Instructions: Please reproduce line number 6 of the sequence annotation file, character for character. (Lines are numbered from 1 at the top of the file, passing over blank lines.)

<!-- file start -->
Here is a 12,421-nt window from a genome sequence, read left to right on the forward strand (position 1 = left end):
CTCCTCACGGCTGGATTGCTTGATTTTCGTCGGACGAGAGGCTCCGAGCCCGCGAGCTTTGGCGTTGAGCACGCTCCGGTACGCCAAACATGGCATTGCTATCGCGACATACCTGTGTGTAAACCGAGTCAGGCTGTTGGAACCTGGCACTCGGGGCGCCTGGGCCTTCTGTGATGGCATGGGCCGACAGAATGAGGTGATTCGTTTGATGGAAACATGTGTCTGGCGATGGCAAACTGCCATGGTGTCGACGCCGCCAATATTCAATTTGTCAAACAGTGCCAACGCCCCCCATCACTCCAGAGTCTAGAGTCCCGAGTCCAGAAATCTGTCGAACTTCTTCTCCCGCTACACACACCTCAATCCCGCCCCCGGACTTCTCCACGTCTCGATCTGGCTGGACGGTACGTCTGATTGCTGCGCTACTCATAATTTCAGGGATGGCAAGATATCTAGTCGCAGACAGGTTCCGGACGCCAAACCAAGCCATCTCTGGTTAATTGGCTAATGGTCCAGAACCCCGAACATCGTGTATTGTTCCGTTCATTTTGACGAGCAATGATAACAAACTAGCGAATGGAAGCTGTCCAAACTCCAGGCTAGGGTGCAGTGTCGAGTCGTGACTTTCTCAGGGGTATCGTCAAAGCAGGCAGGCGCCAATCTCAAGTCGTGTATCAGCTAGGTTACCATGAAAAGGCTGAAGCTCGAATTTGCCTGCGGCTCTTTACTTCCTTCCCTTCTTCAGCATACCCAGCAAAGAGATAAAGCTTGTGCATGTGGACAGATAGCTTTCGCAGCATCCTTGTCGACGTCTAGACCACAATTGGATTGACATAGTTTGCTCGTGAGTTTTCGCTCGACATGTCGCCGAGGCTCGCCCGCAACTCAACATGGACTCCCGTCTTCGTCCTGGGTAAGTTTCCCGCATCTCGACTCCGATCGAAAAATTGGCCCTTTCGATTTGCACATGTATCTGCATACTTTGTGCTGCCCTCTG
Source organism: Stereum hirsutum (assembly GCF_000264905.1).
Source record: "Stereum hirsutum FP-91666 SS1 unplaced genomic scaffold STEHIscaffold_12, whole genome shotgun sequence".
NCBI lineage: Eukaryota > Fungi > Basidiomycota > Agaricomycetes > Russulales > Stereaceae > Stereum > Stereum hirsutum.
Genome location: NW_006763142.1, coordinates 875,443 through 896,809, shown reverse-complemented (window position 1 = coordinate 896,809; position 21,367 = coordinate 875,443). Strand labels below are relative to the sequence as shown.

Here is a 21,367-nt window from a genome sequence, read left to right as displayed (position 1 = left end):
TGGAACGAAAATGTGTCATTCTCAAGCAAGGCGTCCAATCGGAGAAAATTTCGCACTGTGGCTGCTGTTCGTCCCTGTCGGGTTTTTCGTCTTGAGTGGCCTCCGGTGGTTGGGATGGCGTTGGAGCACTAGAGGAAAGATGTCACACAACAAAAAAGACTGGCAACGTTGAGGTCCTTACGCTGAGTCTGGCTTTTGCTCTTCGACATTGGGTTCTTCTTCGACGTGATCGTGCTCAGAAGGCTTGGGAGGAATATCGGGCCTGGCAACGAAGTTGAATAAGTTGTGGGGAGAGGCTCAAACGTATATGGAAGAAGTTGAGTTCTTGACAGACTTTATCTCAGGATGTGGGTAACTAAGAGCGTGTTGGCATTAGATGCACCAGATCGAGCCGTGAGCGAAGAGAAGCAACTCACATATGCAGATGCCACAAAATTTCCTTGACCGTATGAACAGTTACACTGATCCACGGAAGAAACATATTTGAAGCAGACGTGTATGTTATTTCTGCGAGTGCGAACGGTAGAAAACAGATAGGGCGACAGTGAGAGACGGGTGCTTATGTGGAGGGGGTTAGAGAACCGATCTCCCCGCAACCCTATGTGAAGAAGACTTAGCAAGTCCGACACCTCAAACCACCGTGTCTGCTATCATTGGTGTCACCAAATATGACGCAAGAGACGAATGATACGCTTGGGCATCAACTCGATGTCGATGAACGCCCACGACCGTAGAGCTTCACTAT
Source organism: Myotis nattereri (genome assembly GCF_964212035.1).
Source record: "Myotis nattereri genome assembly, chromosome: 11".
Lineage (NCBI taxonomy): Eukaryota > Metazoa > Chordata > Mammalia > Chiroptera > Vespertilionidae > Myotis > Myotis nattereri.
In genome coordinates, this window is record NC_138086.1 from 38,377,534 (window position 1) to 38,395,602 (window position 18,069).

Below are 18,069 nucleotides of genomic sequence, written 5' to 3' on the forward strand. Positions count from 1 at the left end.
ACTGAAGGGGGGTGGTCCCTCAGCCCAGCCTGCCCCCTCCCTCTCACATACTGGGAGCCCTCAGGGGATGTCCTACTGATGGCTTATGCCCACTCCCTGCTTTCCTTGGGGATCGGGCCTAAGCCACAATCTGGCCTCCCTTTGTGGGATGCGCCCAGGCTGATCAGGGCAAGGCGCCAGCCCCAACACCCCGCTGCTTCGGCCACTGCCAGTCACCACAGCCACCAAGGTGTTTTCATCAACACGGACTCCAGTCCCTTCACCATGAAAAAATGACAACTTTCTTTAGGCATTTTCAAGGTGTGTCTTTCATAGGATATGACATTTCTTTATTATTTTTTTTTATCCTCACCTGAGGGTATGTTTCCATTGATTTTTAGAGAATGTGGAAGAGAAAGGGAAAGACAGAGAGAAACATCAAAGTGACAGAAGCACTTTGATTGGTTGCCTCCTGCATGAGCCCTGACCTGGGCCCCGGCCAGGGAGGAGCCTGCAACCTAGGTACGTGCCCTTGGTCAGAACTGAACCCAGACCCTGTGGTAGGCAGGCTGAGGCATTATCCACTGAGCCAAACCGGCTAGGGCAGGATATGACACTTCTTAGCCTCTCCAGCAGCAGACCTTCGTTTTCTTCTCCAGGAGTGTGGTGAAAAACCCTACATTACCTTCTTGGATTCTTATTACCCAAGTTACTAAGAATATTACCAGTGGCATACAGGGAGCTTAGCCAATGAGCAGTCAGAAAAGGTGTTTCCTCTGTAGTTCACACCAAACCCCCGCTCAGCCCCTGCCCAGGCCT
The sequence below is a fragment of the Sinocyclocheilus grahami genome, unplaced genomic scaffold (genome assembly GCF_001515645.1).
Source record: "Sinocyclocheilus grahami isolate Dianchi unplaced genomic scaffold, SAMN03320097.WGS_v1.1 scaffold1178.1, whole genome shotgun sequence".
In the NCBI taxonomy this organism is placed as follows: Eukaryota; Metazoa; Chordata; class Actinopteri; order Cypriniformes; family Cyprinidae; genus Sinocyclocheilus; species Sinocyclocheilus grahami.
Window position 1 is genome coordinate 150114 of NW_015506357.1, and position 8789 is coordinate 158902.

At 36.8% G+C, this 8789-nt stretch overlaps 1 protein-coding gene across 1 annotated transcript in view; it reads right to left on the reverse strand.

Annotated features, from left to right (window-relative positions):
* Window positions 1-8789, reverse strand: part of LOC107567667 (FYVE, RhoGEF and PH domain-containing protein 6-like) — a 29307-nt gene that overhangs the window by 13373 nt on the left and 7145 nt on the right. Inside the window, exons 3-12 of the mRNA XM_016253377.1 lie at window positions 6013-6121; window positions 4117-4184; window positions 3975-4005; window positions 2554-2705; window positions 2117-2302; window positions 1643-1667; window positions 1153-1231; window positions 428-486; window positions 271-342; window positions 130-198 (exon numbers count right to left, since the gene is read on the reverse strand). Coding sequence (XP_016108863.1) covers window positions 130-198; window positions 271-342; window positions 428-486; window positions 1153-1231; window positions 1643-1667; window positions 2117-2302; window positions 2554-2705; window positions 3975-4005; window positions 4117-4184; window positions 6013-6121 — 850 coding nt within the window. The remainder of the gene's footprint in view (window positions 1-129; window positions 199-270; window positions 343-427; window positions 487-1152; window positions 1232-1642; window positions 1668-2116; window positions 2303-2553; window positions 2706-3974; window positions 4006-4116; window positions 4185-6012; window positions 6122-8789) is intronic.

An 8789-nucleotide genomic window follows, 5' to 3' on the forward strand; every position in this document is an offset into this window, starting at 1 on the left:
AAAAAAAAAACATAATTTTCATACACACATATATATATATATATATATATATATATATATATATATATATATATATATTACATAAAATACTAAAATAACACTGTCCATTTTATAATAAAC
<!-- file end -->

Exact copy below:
Genome location: NW_006763142.1, coordinates 875,443 through 896,809, shown reverse-complemented (window position 1 = coordinate 896,809; position 21,367 = coordinate 875,443). Strand labels below are relative to the sequence as shown.